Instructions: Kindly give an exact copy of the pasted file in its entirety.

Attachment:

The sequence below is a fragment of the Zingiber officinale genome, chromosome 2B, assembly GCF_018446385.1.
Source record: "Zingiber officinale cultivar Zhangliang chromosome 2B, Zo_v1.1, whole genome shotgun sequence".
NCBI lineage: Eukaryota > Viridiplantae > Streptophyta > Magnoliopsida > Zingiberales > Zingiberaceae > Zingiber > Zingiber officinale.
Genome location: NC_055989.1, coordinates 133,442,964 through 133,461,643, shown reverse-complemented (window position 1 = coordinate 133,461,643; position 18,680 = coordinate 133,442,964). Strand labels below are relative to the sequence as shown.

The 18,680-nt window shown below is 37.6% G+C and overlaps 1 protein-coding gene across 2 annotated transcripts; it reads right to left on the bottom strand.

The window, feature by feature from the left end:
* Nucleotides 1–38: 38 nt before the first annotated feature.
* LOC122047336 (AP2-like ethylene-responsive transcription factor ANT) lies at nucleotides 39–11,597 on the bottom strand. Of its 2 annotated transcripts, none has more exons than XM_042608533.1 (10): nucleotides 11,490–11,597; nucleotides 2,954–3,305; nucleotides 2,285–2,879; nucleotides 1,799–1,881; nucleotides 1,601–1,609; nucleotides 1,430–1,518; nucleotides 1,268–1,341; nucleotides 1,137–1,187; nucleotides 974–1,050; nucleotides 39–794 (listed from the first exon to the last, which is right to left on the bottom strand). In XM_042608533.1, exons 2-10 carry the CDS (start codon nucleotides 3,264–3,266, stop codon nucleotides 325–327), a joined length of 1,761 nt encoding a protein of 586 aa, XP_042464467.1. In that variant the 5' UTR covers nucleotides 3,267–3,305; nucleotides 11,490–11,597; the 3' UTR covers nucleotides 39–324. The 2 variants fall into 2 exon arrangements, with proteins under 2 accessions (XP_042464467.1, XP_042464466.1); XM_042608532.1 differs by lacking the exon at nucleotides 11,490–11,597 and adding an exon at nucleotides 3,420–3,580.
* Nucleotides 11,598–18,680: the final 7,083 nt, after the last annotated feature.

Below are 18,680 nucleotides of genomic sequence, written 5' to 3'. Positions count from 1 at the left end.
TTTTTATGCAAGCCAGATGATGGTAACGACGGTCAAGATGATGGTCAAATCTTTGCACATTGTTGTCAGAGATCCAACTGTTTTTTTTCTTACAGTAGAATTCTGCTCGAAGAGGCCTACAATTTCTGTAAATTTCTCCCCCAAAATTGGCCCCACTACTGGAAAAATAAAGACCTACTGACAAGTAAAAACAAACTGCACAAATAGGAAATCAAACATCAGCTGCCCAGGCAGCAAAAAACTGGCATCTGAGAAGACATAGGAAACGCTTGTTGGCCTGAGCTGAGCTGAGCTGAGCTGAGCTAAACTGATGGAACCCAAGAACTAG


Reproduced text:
The sequence below is a fragment of the Zingiber officinale genome, chromosome 2B, assembly GCF_018446385.1.
Source record: "Zingiber officinale cultivar Zhangliang chromosome 2B, Zo_v1.1, whole genome shotgun sequence".
NCBI lineage: Eukaryota > Viridiplantae > Streptophyta > Magnoliopsida > Zingiberales > Zingiberaceae > Zingiber > Zingiber officinale.
Genome location: NC_055989.1, coordinates 133,442,964 through 133,461,643, shown reverse-complemented (window position 1 = coordinate 133,461,643; position 18,680 = coordinate 133,442,964). Strand labels below are relative to the sequence as shown.

The 18,680-nt window shown below is 37.6% G+C and overlaps 1 protein-coding gene across 2 annotated transcripts; it reads right to left on the bottom strand.

The window, feature by feature from the left end:
* Nucleotides 1–38: 38 nt before the first annotated feature.
* LOC122047336 (AP2-like ethylene-responsive transcription factor ANT) lies at nucleotides 39–11,597 on the bottom strand. Of its 2 annotated transcripts, none has more exons than XM_042608533.1 (10): nucleotides 11,490–11,597; nucleotides 2,954–3,305; nucleotides 2,285–2,879; nucleotides 1,799–1,881; nucleotides 1,601–1,609; nucleotides 1,430–1,518; nucleotides 1,268–1,341; nucleotides 1,137–1,187; nucleotides 974–1,050; nucleotides 39–794 (listed from the first exon to the last, which is right to left on the bottom strand). In XM_042608533.1, exons 2-10 carry the CDS (start codon nucleotides 3,264–3,266, stop codon nucleotides 325–327), a joined length of 1,761 nt encoding a protein of 586 aa, XP_042464467.1. In that variant the 5' UTR covers nucleotides 3,267–3,305; nucleotides 11,490–11,597; the 3' UTR covers nucleotides 39–324. The 2 variants fall into 2 exon arrangements, with proteins under 2 accessions (XP_042464467.1, XP_042464466.1); XM_042608532.1 differs by lacking the exon at nucleotides 11,490–11,597 and adding an exon at nucleotides 3,420–3,580.
* Nucleotides 11,598–18,680: the final 7,083 nt, after the last annotated feature.

Below are 18,680 nucleotides of genomic sequence, written 5' to 3'. Positions count from 1 at the left end.
TTTTTATGCAAGCCAGATGATGGTAACGACGGTCAAGATGATGGTCAAATCTTTGCACATTGTTGTCAGAGATCCAACTGTTTTTTTTCTTACAGTAGAATTCTGCTCGAAGAGGCCTACAATTTCTGTAAATTTCTCCCCCAAAATTGGCCCCACTACTGGAAAAATAAAGACCTACTGACAAGTAAAAACAAACTGCACAAATAGGAAATCAAACATCAGCTGCCCAGGCAGCAAAAAACTGGCATCTGAGAAGACATAGGAAACGCTTGTTGGCCTGAGCTGAGCTGAGCTGAGCTGAGCTAAACTGATGGAACCCAAGAACTAG